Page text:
Are Religion and Science two sides of the same coin?

Richard Dawkins said: “There is a certain kind of mind that is so dyed-in-the-wool wedded to a scriptural version of the world that they admit in advance that, no matter what the evidence comes, they refuse to budge”.

Don’t secularists have a certain kind of mind that is so dyed-in-the-wool wedded to a scientific version of the world that they also admit in advance that, no matter what the reasoned argument comes, they refuse to budge?

Science by definition is reasoned arguments, so your question doesn’t make sense

It depends on how you look at it. Both are attempts to explain the world around us, so they’re remotely similar in that respect. But that’s not what you’re saying.

This is actually a common argument I’ve seen a ton of times (and yes, it is an argument, not just a question). It is an attempt to put science and religion on the same ground as equals. But they are not equals. They are not even remotely similar except in that one very superficial way. In most ways they are exact opposites. The purpose of religion is to decide what the answer is and then make your view of the world fit that answer. You have to “reinterpret” what you see to make it fit and invent new ways of (wrong) thinking, such as circular logic, to shoehorn reality into your preconceived beliefs, which you are unwilling to change.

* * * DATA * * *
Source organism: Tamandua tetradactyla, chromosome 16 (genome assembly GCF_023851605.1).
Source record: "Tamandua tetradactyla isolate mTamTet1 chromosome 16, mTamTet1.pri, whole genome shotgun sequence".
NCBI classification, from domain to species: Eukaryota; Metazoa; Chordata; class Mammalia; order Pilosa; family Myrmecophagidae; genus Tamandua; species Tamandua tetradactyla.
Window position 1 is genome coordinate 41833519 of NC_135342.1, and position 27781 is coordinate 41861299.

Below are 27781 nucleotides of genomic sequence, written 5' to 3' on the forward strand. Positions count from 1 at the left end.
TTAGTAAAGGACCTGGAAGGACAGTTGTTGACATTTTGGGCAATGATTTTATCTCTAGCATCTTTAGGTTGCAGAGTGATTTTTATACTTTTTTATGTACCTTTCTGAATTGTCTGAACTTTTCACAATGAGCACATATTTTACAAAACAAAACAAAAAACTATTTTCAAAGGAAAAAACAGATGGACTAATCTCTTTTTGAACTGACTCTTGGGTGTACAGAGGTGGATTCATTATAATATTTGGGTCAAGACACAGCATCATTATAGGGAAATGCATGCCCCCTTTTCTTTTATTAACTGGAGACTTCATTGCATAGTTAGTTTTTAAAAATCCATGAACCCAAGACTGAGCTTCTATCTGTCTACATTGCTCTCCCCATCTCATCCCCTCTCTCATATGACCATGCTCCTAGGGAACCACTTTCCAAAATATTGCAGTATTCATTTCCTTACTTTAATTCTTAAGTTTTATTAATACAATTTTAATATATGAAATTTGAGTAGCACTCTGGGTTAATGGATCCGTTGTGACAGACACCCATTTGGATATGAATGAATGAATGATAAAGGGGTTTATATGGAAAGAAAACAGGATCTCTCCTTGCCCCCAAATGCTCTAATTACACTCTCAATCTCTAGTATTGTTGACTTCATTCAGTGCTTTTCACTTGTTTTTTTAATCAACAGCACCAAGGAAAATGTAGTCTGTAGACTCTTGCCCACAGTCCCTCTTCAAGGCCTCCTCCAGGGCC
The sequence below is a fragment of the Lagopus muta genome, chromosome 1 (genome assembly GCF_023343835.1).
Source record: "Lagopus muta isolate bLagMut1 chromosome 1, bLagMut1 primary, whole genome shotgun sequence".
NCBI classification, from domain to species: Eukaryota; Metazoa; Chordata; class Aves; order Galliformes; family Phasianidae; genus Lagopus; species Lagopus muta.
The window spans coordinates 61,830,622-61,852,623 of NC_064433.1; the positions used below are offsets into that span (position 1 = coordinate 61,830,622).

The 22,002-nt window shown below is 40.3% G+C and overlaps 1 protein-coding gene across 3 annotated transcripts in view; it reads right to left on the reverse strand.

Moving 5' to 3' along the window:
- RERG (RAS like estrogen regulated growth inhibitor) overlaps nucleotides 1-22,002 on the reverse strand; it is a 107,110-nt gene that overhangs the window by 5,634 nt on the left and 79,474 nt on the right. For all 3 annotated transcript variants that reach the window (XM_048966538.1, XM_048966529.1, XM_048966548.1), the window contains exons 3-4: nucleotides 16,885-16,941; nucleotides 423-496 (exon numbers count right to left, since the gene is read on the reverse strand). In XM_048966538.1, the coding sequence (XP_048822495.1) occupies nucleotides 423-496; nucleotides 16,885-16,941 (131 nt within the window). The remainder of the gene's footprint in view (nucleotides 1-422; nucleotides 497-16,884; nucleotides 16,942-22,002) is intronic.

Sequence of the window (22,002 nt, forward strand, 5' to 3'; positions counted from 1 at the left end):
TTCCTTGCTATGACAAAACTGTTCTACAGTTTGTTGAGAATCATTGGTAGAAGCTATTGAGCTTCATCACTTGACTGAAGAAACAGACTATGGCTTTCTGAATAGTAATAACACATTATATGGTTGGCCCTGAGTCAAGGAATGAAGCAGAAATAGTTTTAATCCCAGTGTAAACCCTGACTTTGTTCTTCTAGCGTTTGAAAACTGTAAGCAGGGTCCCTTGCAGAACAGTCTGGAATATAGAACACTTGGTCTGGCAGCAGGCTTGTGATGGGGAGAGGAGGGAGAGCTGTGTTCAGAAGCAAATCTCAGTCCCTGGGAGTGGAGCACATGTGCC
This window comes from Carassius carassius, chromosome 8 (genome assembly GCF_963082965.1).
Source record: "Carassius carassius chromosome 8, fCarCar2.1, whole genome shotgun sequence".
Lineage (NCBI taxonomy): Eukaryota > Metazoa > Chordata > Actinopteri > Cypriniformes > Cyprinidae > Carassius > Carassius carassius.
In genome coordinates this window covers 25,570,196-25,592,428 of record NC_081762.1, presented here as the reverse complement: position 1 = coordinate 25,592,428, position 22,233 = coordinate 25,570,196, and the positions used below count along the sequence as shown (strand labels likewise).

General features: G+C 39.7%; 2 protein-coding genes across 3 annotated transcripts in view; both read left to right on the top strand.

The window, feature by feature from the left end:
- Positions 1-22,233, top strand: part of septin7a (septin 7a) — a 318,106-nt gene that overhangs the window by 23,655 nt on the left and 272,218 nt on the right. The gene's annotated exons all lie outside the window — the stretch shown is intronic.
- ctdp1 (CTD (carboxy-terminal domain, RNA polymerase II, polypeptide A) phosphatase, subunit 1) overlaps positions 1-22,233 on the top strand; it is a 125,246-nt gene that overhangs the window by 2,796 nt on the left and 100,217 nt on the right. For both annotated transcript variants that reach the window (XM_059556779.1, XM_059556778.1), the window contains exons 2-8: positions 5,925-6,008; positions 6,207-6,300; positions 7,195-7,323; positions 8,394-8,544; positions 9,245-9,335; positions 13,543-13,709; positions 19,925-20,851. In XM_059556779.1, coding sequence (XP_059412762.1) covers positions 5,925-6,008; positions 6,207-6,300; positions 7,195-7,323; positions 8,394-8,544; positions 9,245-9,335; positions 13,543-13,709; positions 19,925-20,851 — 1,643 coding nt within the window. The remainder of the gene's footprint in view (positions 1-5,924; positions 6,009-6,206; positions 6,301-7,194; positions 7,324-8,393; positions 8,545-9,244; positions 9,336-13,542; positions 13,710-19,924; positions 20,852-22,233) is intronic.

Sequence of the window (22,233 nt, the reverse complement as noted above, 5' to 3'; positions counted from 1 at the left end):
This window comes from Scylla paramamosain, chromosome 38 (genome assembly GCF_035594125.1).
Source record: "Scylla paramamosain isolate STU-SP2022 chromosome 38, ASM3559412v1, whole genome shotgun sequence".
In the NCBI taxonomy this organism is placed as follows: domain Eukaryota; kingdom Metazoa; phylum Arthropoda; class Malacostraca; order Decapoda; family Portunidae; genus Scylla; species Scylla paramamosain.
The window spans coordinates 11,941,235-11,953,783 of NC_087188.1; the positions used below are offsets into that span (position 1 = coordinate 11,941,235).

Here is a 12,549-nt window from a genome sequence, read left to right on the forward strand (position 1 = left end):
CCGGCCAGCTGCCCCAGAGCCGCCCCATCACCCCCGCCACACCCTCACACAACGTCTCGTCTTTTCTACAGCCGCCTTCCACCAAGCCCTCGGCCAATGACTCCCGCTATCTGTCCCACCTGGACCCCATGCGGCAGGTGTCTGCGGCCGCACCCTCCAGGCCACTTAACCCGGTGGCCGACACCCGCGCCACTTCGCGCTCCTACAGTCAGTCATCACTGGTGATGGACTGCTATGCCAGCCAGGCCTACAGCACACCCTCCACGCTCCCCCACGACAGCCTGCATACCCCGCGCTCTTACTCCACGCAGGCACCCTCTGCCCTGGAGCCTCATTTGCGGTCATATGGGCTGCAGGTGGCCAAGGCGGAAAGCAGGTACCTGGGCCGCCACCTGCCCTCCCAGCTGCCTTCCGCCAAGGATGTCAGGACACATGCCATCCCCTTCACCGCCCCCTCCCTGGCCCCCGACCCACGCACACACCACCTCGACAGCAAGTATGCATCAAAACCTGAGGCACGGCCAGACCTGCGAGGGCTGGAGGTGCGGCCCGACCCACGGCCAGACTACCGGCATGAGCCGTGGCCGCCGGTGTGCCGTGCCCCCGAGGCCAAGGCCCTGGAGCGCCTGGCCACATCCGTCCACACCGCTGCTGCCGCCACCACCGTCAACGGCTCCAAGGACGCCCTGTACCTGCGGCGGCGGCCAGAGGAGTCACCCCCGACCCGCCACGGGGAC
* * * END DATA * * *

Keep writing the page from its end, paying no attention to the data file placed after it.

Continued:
The purpose of science, on the other hand, is to look at the world and come up with an answer that fits what you actually see, not what you want to be true. In science making up your mind and then looking at the evidence simply doesn’t work. You cannot invent new and creative ways of thinking to “make it work” because you’re not trying to make anything work. You’re simply looking at the data and letting it take you where it will instead of trying to force the data to say what you want it to say.

Now you could have a point with certain atheistic mindsets. Nobody can know with any certainty that there are no gods, yet some atheists (but not most, I would think) say just that. And one could argue that they would not change their minds no matter what evidence was presented, but you couldn’t actually prove that because there has never been any compelling, empirical evidence for the existence of magic of any sort. So at best a portion of your “question” would be speculation until you came up with some compelling, empirical evidence to support a magical belief.